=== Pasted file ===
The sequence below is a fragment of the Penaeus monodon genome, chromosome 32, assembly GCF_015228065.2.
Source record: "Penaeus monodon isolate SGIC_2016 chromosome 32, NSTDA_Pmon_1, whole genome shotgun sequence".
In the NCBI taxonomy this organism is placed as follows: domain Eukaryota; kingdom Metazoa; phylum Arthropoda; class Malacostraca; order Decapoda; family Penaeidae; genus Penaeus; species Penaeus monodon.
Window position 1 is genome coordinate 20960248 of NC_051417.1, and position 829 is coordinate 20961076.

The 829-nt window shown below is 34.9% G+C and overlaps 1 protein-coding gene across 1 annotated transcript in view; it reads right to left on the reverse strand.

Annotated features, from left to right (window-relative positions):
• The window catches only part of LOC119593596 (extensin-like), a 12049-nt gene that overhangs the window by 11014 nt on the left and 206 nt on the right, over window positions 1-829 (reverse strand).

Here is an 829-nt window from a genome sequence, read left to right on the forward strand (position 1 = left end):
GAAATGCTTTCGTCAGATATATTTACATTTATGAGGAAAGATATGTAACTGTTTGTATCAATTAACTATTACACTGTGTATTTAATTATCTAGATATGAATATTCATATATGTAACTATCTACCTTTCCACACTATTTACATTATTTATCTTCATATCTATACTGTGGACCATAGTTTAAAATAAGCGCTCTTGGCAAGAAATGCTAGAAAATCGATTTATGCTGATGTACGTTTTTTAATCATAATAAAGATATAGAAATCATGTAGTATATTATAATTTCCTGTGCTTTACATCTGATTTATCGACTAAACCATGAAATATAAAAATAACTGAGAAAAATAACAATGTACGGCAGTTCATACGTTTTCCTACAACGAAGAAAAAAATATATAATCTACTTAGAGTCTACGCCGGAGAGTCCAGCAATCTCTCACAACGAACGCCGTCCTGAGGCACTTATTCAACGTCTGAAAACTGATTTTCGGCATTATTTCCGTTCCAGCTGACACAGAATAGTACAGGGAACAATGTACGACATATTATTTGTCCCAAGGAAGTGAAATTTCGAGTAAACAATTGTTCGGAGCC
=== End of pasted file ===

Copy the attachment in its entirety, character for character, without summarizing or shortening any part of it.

The sequence below is a fragment of the Penaeus monodon genome, chromosome 32, assembly GCF_015228065.2.
Source record: "Penaeus monodon isolate SGIC_2016 chromosome 32, NSTDA_Pmon_1, whole genome shotgun sequence".
In the NCBI taxonomy this organism is placed as follows: domain Eukaryota; kingdom Metazoa; phylum Arthropoda; class Malacostraca; order Decapoda; family Penaeidae; genus Penaeus; species Penaeus monodon.
Window position 1 is genome coordinate 20960248 of NC_051417.1, and position 829 is coordinate 20961076.

The 829-nt window shown below is 34.9% G+C and overlaps 1 protein-coding gene across 1 annotated transcript in view; it reads right to left on the reverse strand.

Annotated features, from left to right (window-relative positions):
• The window catches only part of LOC119593596 (extensin-like), a 12049-nt gene that overhangs the window by 11014 nt on the left and 206 nt on the right, over window positions 1-829 (reverse strand).

Here is an 829-nt window from a genome sequence, read left to right on the forward strand (position 1 = left end):
GAAATGCTTTCGTCAGATATATTTACATTTATGAGGAAAGATATGTAACTGTTTGTATCAATTAACTATTACACTGTGTATTTAATTATCTAGATATGAATATTCATATATGTAACTATCTACCTTTCCACACTATTTACATTATTTATCTTCATATCTATACTGTGGACCATAGTTTAAAATAAGCGCTCTTGGCAAGAAATGCTAGAAAATCGATTTATGCTGATGTACGTTTTTTAATCATAATAAAGATATAGAAATCATGTAGTATATTATAATTTCCTGTGCTTTACATCTGATTTATCGACTAAACCATGAAATATAAAAATAACTGAGAAAAATAACAATGTACGGCAGTTCATACGTTTTCCTACAACGAAGAAAAAAATATATAATCTACTTAGAGTCTACGCCGGAGAGTCCAGCAATCTCTCACAACGAACGCCGTCCTGAGGCACTTATTCAACGTCTGAAAACTGATTTTCGGCATTATTTCCGTTCCAGCTGACACAGAATAGTACAGGGAACAATGTACGACATATTATTTGTCCCAAGGAAGTGAAATTTCGAGTAAACAATTGTTCGGAGCC